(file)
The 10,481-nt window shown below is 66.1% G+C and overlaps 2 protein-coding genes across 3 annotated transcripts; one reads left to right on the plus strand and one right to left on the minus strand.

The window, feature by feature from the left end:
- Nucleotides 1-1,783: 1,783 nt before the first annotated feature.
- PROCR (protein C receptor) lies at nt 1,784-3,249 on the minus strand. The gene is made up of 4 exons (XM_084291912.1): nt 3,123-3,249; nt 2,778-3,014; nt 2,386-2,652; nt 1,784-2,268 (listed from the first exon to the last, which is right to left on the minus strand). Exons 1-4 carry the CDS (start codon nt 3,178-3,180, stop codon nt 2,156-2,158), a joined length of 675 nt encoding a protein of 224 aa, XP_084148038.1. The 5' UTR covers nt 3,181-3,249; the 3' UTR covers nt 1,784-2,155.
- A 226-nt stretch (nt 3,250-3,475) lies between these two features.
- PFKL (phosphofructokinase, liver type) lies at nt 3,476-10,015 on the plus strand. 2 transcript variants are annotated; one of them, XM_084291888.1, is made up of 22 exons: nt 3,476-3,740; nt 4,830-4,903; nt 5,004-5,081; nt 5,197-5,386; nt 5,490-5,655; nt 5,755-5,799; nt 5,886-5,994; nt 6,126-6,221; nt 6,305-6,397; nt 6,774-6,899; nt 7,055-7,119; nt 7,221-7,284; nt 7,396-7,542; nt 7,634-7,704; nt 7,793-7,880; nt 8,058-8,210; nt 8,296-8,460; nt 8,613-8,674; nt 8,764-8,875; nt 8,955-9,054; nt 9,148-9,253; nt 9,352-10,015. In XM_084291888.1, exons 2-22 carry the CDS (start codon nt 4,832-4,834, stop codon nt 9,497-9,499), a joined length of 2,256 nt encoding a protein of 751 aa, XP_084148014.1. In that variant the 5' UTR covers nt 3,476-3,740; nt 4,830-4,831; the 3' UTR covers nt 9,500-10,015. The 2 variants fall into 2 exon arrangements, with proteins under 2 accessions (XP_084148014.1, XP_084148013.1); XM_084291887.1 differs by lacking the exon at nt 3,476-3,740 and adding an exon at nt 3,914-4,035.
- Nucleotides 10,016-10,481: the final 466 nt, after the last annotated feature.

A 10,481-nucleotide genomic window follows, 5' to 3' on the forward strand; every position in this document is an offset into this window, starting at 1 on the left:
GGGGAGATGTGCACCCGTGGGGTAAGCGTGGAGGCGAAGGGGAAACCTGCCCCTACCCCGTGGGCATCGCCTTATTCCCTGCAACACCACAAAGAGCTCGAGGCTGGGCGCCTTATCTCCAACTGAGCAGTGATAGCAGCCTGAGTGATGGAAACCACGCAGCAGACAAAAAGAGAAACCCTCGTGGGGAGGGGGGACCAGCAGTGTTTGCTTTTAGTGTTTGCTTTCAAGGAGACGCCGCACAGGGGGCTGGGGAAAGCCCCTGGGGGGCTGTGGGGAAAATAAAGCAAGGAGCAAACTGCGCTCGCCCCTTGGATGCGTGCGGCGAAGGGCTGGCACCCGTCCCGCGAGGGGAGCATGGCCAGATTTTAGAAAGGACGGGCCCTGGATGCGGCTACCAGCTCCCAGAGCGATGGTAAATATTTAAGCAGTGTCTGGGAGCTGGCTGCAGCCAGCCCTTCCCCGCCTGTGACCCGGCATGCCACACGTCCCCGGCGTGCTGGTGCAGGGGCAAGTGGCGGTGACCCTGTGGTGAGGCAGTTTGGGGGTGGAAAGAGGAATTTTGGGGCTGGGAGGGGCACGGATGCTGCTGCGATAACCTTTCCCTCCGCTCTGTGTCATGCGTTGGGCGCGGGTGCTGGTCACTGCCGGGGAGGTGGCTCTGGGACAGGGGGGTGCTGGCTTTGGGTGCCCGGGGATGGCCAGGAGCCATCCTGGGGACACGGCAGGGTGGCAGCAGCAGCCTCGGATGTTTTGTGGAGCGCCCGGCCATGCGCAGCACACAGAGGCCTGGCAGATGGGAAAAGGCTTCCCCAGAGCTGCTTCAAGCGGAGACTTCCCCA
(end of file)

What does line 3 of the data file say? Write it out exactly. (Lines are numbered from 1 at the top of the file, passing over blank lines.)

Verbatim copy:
- Nucleotides 1-1,783: 1,783 nt before the first annotated feature.